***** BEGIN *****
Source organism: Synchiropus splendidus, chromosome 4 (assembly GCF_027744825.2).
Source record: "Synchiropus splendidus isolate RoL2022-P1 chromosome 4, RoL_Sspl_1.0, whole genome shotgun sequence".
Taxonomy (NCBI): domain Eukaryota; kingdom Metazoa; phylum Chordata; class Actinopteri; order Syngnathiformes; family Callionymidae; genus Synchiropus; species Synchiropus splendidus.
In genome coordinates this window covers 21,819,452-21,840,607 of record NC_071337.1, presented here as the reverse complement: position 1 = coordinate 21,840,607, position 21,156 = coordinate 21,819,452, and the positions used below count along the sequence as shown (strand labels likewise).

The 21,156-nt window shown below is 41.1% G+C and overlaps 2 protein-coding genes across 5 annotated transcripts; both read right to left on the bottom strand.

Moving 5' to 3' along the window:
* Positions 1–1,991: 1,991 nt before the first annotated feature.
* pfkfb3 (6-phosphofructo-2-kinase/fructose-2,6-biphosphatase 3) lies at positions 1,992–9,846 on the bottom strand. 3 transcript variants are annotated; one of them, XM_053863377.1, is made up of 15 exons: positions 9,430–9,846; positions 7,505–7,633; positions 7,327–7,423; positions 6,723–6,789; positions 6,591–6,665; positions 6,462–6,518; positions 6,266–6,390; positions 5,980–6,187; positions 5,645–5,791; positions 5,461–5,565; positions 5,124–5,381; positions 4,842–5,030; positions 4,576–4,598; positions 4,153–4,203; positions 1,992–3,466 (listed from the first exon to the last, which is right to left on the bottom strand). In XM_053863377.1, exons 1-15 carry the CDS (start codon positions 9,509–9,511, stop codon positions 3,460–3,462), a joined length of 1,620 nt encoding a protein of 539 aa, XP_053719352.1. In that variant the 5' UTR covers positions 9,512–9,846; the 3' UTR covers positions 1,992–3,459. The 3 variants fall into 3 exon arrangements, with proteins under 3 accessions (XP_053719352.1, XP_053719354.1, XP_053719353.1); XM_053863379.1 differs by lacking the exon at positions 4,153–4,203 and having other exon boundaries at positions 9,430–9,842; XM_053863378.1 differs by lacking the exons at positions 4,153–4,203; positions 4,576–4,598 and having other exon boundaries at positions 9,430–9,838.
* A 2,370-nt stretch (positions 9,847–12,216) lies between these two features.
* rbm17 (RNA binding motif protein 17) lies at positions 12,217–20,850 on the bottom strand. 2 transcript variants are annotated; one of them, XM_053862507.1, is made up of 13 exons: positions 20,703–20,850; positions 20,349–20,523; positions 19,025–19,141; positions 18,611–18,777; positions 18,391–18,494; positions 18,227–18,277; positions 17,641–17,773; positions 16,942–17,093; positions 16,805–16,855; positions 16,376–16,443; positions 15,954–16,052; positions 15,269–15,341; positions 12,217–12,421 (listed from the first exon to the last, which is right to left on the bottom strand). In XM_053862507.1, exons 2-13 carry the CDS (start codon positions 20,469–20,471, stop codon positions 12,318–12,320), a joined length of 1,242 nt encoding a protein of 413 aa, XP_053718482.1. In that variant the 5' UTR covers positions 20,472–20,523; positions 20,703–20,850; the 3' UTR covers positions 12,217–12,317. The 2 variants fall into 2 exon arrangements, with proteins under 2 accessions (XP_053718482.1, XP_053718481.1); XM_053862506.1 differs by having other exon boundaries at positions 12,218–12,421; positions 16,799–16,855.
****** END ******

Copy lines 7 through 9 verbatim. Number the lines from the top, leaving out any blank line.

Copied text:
* Positions 1–1,991: 1,991 nt before the first annotated feature.
* pfkfb3 (6-phosphofructo-2-kinase/fructose-2,6-biphosphatase 3) lies at positions 1,992–9,846 on the bottom strand. 3 transcript variants are annotated; one of them, XM_053863377.1, is made up of 15 exons: positions 9,430–9,846; positions 7,505–7,633; positions 7,327–7,423; positions 6,723–6,789; positions 6,591–6,665; positions 6,462–6,518; positions 6,266–6,390; positions 5,980–6,187; positions 5,645–5,791; positions 5,461–5,565; positions 5,124–5,381; positions 4,842–5,030; positions 4,576–4,598; positions 4,153–4,203; positions 1,992–3,466 (listed from the first exon to the last, which is right to left on the bottom strand). In XM_053863377.1, exons 1-15 carry the CDS (start codon positions 9,509–9,511, stop codon positions 3,460–3,462), a joined length of 1,620 nt encoding a protein of 539 aa, XP_053719352.1. In that variant the 5' UTR covers positions 9,512–9,846; the 3' UTR covers positions 1,992–3,459. The 3 variants fall into 3 exon arrangements, with proteins under 3 accessions (XP_053719352.1, XP_053719354.1, XP_053719353.1); XM_053863379.1 differs by lacking the exon at positions 4,153–4,203 and having other exon boundaries at positions 9,430–9,842; XM_053863378.1 differs by lacking the exons at positions 4,153–4,203; positions 4,576–4,598 and having other exon boundaries at positions 9,430–9,838.
* A 2,370-nt stretch (positions 9,847–12,216) lies between these two features.